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Can I say "all days" instead of "every day"? And "all persons have the right to live" instead of "everyone" so as to emphasize in the first case and to refer to every single individual?

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Can you give an example for 'all day's? –  Mitch Dec 8 '11 at 13:20
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2 Answers

All days and all persons are grammatically correct phrases which mean what they would appear to mean. But there are a couple things to consider.

First be careful when using persons instead of people. People is more commonly used as a plural of person, unless, as onomatomaniak wrote, you want to sound like a lawyer.

Also, "all days" can't really be used the same as "every day" because the former specifes a set of days and the latter specifies that a singular event occurs on each day. So, for example, you can say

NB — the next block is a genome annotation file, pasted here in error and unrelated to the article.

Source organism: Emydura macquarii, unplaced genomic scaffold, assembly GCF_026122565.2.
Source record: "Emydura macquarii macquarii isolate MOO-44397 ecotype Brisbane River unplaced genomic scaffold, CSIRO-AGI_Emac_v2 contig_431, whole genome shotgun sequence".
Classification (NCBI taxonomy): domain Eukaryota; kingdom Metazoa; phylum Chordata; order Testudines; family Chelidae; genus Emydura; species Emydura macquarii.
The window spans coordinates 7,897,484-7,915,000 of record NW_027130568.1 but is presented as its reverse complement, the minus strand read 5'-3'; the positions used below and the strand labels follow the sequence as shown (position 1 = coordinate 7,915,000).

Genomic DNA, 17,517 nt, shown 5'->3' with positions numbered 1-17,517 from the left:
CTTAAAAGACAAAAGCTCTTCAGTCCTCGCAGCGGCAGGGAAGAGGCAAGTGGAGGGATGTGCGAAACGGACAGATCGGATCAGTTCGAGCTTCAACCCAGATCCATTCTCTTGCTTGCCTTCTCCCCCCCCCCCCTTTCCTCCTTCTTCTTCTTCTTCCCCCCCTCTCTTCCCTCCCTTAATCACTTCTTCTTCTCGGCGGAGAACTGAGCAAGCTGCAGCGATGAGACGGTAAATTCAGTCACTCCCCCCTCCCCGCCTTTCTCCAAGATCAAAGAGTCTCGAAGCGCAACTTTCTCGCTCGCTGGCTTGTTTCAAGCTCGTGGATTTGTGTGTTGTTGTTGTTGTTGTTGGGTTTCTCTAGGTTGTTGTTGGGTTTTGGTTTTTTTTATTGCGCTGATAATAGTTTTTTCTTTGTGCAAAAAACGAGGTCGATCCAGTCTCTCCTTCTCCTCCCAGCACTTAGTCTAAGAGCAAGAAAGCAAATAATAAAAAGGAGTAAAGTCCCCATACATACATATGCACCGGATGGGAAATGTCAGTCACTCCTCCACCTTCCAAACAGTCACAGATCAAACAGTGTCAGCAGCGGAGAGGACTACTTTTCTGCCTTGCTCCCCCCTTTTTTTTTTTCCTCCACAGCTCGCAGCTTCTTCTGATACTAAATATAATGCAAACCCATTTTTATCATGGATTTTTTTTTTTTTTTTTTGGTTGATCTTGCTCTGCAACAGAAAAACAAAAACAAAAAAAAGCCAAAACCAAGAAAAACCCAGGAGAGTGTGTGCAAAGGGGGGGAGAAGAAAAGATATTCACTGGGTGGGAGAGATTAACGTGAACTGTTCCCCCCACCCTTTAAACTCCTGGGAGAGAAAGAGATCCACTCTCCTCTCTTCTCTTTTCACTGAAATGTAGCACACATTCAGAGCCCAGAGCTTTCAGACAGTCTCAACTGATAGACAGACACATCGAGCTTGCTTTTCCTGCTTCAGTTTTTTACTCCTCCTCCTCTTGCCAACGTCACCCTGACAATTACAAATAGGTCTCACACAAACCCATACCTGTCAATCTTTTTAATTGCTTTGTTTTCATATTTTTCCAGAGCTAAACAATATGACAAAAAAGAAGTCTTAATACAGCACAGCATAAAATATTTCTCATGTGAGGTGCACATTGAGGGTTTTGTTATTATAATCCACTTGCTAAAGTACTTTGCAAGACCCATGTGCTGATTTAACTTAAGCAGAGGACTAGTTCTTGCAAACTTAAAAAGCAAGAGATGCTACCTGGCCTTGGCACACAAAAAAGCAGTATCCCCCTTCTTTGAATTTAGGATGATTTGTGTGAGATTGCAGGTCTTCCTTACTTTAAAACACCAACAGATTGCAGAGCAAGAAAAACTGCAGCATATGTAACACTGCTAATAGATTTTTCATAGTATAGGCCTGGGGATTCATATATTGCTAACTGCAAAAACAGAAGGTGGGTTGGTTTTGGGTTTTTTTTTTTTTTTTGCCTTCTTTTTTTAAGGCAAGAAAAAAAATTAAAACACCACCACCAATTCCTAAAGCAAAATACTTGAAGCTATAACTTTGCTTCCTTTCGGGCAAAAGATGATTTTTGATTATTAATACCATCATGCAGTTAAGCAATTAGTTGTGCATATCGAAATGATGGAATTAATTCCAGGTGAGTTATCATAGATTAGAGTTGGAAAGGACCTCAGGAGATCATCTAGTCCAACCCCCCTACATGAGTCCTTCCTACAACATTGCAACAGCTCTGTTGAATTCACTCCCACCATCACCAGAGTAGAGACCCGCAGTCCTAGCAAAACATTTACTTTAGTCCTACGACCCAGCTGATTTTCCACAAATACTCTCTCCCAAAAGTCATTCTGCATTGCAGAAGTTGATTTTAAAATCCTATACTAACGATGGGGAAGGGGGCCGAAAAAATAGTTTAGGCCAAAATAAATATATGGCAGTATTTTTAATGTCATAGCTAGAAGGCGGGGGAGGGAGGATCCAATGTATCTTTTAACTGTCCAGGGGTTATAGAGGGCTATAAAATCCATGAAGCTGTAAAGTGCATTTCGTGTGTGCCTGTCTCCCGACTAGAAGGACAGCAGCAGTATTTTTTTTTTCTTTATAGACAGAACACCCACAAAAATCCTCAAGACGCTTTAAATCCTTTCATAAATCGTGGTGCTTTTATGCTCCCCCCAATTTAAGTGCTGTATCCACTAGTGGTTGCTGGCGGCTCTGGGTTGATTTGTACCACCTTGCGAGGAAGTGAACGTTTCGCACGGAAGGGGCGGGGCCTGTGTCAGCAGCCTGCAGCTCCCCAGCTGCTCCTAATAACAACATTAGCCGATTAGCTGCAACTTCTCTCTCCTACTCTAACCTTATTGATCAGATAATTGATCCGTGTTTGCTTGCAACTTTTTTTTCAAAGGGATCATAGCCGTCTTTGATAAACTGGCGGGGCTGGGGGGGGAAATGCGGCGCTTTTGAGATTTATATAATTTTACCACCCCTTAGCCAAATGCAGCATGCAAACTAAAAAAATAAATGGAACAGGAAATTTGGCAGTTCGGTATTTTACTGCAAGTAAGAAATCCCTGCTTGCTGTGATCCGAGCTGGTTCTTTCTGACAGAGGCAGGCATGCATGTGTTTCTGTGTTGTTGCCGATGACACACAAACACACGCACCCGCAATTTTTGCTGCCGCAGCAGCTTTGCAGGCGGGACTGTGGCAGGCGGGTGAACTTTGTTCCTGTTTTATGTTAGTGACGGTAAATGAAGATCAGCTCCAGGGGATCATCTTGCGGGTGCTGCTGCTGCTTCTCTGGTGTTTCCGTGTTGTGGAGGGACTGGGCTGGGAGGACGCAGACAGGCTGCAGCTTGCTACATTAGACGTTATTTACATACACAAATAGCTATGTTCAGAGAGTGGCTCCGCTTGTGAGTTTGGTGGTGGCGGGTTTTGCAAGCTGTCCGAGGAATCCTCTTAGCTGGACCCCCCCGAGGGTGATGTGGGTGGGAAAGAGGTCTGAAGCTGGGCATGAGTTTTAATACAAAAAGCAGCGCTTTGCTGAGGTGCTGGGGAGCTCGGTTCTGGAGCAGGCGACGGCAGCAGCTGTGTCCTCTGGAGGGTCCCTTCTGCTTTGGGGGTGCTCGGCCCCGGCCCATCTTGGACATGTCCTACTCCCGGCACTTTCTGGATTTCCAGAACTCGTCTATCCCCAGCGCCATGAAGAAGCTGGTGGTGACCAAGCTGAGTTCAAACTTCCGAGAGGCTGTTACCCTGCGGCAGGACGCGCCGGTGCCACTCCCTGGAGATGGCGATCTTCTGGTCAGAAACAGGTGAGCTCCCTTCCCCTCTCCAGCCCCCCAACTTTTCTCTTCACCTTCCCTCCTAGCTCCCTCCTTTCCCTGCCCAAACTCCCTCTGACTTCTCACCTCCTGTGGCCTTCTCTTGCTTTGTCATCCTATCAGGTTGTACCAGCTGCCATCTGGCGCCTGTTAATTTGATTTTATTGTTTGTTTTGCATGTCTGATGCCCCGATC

I eat an apple every day.

But you can't say

*I eat an apple all days.

If you want to emphasize that every day, without fail, you will eat an apple, with no exceptions ever, you can say

I eat an apple each and every day.

I eat an apple every single day.

I always eat an apple every day.

All of those phrases add some redundancy to "every day" in order to emphasize that you are meant to take "every day" as a literal statement and not a metaphorical statement.

I get stuck in traffic every day. (Well, not on weekends because I don't drive to work on weekends, and not when I'm on vacation, etc)

I brush my teeth every single day (no exceptions).

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+1 for thoroughness! –  onomatomaniak Dec 8 '11 at 13:52
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Sure you can. Be aware, however, that this construction calls attention to itself and, if employed frequently or weakly, may be more likely to register as an error with your audience.

You'll run into your first example in the phrase today of all days, wherein it's employed for emphasis in just the way you intend.

All persons is seen almost exclusively in legal contexts, where persons is often used in place of people. Instead of that, saying all people may allow you to both use extra emphasis and avoid sounding like a lawyer.

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